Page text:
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An incredible cache of 3,000 years-old bronze weapons has been unearthed in the Arabian Peninsula

Ian Harvey

Near the city of Adam in the country of Oman, an archaeological excavation has found a collection of bronze weapons a fraction of the size of the actual, useable weapons from the same era.  The tiny weapons date from 900 to 600 BC and are thought to have been specially made as a sacrifice to a war god.

The find has not only uncovered small quivers with arrows, but daggers, battle axes, and bows – all made of bronze.  The excavation site has been active since its discovery in 2011.  The site of Mudhmar East lies at the foot of the Jabal Mudhmar Mountain, close to the largest valley in Oman. It was a crossing point of many of the ancient trade routes.  There are two large buildings there; the largest holds the exciting find.  This 15-meter building has no door, and the objects found look as if they had fallen from a shelf and scattered on the floor.  The buildings themselves were made from sandstone block and earth bricks.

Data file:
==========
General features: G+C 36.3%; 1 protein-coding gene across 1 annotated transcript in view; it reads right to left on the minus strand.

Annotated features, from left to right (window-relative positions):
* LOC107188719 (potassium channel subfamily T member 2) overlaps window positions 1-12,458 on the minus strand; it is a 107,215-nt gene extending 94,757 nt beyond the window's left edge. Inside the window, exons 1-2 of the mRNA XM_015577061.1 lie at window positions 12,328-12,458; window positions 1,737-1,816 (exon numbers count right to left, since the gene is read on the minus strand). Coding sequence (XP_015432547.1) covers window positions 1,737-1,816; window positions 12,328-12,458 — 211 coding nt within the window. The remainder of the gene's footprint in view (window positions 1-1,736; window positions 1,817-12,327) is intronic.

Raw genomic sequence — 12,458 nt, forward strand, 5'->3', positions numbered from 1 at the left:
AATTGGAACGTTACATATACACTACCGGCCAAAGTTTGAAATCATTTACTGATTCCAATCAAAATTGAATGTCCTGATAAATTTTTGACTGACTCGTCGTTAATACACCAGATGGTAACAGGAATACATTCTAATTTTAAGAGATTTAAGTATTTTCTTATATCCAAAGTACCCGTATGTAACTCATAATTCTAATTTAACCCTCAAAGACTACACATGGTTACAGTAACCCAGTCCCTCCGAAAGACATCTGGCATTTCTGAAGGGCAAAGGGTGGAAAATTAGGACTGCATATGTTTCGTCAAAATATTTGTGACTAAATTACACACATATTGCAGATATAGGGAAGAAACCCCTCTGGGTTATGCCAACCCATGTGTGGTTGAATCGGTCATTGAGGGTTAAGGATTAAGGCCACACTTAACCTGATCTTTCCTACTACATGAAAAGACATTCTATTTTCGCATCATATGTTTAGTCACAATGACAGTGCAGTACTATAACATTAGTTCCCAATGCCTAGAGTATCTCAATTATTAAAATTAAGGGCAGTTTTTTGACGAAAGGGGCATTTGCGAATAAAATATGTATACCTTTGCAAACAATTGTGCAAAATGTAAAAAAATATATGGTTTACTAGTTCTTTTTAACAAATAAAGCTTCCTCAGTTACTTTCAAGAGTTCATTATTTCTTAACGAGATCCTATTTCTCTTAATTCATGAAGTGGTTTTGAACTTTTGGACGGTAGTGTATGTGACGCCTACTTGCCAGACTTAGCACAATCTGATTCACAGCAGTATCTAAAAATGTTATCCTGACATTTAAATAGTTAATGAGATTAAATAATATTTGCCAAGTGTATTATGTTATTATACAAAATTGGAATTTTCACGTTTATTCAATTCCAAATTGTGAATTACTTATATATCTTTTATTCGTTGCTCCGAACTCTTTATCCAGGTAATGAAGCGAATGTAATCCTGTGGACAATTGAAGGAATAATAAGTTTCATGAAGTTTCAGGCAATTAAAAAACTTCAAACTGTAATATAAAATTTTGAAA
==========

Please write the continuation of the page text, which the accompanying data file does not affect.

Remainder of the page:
The quivers are only 35 cm long and are clearly small scale replicas of real weapons; they are non-functional as true weapons.  They are the first such artifacts to be discovered in the Arabian Peninsula – similar items have been found elsewhere but are still a rare find.  The metal bows that were found are also unusual and have never been found before in this area.  The bows are curved and are about 70 cm long, with a bronze string.  The daggers found have crescent-shaped pommels that are characteristic of other finds from this time period.  The functional items that inspired these replicas would have been made of wood, leather, and tendons, Mail Online reported.

In the same building, researchers found fragments of ceramic incense burners that are associated with ritual practices.  So from these and the small bronze snakes also found, it is assumed they were part of a sacrifice to a possible war god.  There are more excavations slated to occur in the future, and hopefully, these will give the researchers a better picture of what the artifacts were used for and the purpose of the large buildings.

In the Iron Age, metallurgy was a growing skill; in the area of these finds it was on the rise, with metal being worked often as shown by the finds of the bronze replica weapons.  In this time period, economic and technological growth went hand in hand as the society became increasingly complex.  Much is unknown about this pre-literate society and the political state back in the Iron Age.  It is hoped that further study of the site will help reconstruct what life was like all that long ago.

Ian Harvey

Ian Harvey is one of the authors writing for The Vintage News